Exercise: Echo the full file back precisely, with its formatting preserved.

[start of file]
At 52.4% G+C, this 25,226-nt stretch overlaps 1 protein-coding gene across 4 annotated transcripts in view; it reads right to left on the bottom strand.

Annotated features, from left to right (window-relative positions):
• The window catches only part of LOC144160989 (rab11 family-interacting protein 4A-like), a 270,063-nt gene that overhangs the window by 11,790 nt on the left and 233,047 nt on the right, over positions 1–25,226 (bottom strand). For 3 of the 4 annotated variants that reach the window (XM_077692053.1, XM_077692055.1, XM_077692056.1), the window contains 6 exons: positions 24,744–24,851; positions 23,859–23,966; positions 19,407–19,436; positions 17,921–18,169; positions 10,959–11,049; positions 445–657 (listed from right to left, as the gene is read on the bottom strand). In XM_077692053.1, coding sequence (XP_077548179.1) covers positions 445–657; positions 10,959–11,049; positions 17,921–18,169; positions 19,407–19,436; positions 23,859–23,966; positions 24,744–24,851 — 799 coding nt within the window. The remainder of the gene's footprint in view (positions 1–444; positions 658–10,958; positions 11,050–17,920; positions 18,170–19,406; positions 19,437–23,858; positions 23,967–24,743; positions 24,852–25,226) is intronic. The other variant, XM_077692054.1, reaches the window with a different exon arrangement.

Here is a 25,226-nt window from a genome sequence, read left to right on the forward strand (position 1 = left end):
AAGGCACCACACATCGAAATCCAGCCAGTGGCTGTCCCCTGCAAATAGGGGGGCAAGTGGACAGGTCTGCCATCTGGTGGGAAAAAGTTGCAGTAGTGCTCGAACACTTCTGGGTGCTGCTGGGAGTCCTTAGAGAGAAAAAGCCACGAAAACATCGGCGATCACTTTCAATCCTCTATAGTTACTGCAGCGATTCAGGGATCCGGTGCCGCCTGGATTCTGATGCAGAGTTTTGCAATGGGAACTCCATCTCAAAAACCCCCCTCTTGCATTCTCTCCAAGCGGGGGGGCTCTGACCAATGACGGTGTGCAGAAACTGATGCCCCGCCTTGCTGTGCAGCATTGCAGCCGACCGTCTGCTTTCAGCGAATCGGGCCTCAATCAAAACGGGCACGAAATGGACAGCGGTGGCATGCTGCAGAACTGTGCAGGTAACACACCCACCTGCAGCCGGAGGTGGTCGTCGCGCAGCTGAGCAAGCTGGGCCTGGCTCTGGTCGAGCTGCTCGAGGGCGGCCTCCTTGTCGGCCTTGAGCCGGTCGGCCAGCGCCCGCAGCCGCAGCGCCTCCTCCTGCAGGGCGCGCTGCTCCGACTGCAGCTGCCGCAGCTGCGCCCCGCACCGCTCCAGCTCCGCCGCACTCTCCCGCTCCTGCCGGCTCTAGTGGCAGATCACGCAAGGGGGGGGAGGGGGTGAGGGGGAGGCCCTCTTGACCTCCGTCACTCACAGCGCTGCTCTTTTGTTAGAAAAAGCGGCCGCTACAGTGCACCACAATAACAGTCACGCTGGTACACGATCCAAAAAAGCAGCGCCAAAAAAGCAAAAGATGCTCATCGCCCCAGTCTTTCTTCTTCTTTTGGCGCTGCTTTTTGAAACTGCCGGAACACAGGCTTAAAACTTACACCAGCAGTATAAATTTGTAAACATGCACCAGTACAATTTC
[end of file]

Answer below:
At 52.4% G+C, this 25,226-nt stretch overlaps 1 protein-coding gene across 4 annotated transcripts in view; it reads right to left on the bottom strand.

Annotated features, from left to right (window-relative positions):
• The window catches only part of LOC144160989 (rab11 family-interacting protein 4A-like), a 270,063-nt gene that overhangs the window by 11,790 nt on the left and 233,047 nt on the right, over positions 1–25,226 (bottom strand). For 3 of the 4 annotated variants that reach the window (XM_077692053.1, XM_077692055.1, XM_077692056.1), the window contains 6 exons: positions 24,744–24,851; positions 23,859–23,966; positions 19,407–19,436; positions 17,921–18,169; positions 10,959–11,049; positions 445–657 (listed from right to left, as the gene is read on the bottom strand). In XM_077692053.1, coding sequence (XP_077548179.1) covers positions 445–657; positions 10,959–11,049; positions 17,921–18,169; positions 19,407–19,436; positions 23,859–23,966; positions 24,744–24,851 — 799 coding nt within the window. The remainder of the gene's footprint in view (positions 1–444; positions 658–10,958; positions 11,050–17,920; positions 18,170–19,406; positions 19,437–23,858; positions 23,967–24,743; positions 24,852–25,226) is intronic. The other variant, XM_077692054.1, reaches the window with a different exon arrangement.

Here is a 25,226-nt window from a genome sequence, read left to right on the forward strand (position 1 = left end):
AAGGCACCACACATCGAAATCCAGCCAGTGGCTGTCCCCTGCAAATAGGGGGGCAAGTGGACAGGTCTGCCATCTGGTGGGAAAAAGTTGCAGTAGTGCTCGAACACTTCTGGGTGCTGCTGGGAGTCCTTAGAGAGAAAAAGCCACGAAAACATCGGCGATCACTTTCAATCCTCTATAGTTACTGCAGCGATTCAGGGATCCGGTGCCGCCTGGATTCTGATGCAGAGTTTTGCAATGGGAACTCCATCTCAAAAACCCCCCTCTTGCATTCTCTCCAAGCGGGGGGGCTCTGACCAATGACGGTGTGCAGAAACTGATGCCCCGCCTTGCTGTGCAGCATTGCAGCCGACCGTCTGCTTTCAGCGAATCGGGCCTCAATCAAAACGGGCACGAAATGGACAGCGGTGGCATGCTGCAGAACTGTGCAGGTAACACACCCACCTGCAGCCGGAGGTGGTCGTCGCGCAGCTGAGCAAGCTGGGCCTGGCTCTGGTCGAGCTGCTCGAGGGCGGCCTCCTTGTCGGCCTTGAGCCGGTCGGCCAGCGCCCGCAGCCGCAGCGCCTCCTCCTGCAGGGCGCGCTGCTCCGACTGCAGCTGCCGCAGCTGCGCCCCGCACCGCTCCAGCTCCGCCGCACTCTCCCGCTCCTGCCGGCTCTAGTGGCAGATCACGCAAGGGGGGGGAGGGGGTGAGGGGGAGGCCCTCTTGACCTCCGTCACTCACAGCGCTGCTCTTTTGTTAGAAAAAGCGGCCGCTACAGTGCACCACAATAACAGTCACGCTGGTACACGATCCAAAAAAGCAGCGCCAAAAAAGCAAAAGATGCTCATCGCCCCAGTCTTTCTTCTTCTTTTGGCGCTGCTTTTTGAAACTGCCGGAACACAGGCTTAAAACTTACACCAGCAGTATAAATTTGTAAACATGCACCAGTACAATTTC